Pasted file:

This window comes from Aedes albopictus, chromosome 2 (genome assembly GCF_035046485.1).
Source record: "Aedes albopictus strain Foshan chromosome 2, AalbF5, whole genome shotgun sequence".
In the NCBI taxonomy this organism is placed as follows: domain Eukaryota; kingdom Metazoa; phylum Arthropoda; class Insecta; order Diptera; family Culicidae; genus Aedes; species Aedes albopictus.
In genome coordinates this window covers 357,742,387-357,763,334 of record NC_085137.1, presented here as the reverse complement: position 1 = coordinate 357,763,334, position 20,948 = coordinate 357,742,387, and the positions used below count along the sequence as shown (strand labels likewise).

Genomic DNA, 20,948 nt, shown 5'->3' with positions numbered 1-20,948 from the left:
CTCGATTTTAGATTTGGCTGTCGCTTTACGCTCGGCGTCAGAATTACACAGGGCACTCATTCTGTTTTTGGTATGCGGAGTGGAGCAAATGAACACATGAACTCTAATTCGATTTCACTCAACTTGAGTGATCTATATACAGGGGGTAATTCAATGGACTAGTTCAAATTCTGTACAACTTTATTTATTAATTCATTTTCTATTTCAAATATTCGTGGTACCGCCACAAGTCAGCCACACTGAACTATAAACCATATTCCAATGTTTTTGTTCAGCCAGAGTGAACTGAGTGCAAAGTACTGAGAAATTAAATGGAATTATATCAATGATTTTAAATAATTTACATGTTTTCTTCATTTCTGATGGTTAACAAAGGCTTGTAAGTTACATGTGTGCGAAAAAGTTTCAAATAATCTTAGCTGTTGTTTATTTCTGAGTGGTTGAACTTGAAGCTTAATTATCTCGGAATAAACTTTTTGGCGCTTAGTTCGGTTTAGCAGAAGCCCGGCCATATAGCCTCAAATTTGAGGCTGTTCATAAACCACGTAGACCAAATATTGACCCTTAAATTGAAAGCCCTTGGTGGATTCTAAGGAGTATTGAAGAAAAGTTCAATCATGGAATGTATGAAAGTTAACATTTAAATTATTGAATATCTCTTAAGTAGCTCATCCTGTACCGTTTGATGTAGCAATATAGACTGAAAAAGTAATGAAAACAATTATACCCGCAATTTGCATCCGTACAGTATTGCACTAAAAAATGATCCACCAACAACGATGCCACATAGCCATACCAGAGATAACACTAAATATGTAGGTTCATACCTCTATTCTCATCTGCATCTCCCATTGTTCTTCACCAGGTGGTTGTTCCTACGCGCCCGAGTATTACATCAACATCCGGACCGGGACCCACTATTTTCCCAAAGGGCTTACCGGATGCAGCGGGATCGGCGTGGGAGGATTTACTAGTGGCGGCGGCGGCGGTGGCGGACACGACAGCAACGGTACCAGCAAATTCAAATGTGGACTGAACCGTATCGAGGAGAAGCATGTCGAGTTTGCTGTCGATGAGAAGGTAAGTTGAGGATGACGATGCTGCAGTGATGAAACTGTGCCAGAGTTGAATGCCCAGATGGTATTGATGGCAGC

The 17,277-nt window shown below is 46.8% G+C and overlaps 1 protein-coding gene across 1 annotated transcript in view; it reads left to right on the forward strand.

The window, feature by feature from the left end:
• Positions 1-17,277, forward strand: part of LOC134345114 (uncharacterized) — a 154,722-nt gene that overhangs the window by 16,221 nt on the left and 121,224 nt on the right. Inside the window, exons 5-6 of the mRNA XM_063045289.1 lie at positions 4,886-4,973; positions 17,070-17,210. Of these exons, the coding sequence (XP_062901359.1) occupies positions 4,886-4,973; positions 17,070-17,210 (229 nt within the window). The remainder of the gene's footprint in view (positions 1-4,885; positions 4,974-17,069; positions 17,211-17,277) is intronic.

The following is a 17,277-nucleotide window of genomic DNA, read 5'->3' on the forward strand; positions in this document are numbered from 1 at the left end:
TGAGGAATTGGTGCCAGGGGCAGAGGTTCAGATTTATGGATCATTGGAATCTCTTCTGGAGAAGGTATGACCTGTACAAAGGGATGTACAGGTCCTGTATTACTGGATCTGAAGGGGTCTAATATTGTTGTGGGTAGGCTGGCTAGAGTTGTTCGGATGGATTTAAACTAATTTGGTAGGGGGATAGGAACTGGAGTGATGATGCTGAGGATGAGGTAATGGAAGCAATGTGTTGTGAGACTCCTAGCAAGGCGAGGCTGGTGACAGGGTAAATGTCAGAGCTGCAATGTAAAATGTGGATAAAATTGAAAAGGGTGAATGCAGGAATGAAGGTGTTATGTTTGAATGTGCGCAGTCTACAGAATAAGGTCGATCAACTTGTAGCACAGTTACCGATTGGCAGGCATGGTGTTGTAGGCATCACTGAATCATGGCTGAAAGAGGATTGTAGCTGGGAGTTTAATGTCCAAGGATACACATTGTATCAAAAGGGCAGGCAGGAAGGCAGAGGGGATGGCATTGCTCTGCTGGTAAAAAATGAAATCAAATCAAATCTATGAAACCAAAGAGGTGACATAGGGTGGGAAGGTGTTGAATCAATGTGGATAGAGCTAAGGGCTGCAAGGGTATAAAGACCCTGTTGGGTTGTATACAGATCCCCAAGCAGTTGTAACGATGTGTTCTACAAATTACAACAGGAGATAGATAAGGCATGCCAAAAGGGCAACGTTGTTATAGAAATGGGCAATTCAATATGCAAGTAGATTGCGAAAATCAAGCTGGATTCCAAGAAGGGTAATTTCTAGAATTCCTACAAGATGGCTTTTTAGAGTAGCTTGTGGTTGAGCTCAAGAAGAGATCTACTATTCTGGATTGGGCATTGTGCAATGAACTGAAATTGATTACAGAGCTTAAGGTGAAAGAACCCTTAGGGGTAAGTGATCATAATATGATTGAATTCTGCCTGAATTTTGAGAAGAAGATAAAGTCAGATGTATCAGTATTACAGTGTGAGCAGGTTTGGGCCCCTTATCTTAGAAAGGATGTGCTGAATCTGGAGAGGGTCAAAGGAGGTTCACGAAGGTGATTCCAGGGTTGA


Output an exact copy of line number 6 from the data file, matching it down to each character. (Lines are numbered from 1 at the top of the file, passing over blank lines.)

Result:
CTCGATTTTAGATTTGGCTGTCGCTTTACGCTCGGCGTCAGAATTACACAGGGCACTCATTCTGTTTTTGGTATGCGGAGTGGAGCAAATGAACACATGAACTCTAATTCGATTTCACTCAACTTGAGTGATCTATATACAGGGGGTAATTCAATGGACTAGTTCAAATTCTGTACAACTTTATTTATTAATTCATTTTCTATTTCAAATATTCGTGGTACCGCCACAAGTCAGCCACACTGAACTATAAACCATATTCCAATGTTTTTGTTCAGCCAGAGTGAACTGAGTGCAAAGTACTGAGAAATTAAATGGAATTATATCAATGATTTTAAATAATTTACATGTTTTCTTCATTTCTGATGGTTAACAAAGGCTTGTAAGTTACATGTGTGCGAAAAAGTTTCAAATAATCTTAGCTGTTGTTTATTTCTGAGTGGTTGAACTTGAAGCTTAATTATCTCGGAATAAACTTTTTGGCGCTTAGTTCGGTTTAGCAGAAGCCCGGCCATATAGCCTCAAATTTGAGGCTGTTCATAAACCACGTAGACCAAATATTGACCCTTAAATTGAAAGCCCTTGGTGGATTCTAAGGAGTATTGAAGAAAAGTTCAATCATGGAATGTATGAAAGTTAACATTTAAATTATTGAATATCTCTTAAGTAGCTCATCCTGTACCGTTTGATGTAGCAATATAGACTGAAAAAGTAATGAAAACAATTATACCCGCAATTTGCATCCGTACAGTATTGCACTAAAAAATGATCCACCAACAACGATGCCACATAGCCATACCAGAGATAACACTAAATATGTAGGTTCATACCTCTATTCTCATCTGCATCTCCCATTGTTCTTCACCAGGTGGTTGTTCCTACGCGCCCGAGTATTACATCAACATCCGGACCGGGACCCACTATTTTCCCAAAGGGCTTACCGGATGCAGCGGGATCGGCGTGGGAGGATTTACTAGTGGCGGCGGCGGCGGTGGCGGACACGACAGCAACGGTACCAGCAAATTCAAATGTGGACTGAACCGTATCGAGGAGAAGCATGTCGAGTTTGCTGTCGATGAGAAGGTAAGTTGAGGATGACGATGCTGCAGTGATGAAACTGTGCCAGAGTTGAATGCCCAGATGGTATTGATGGCAGC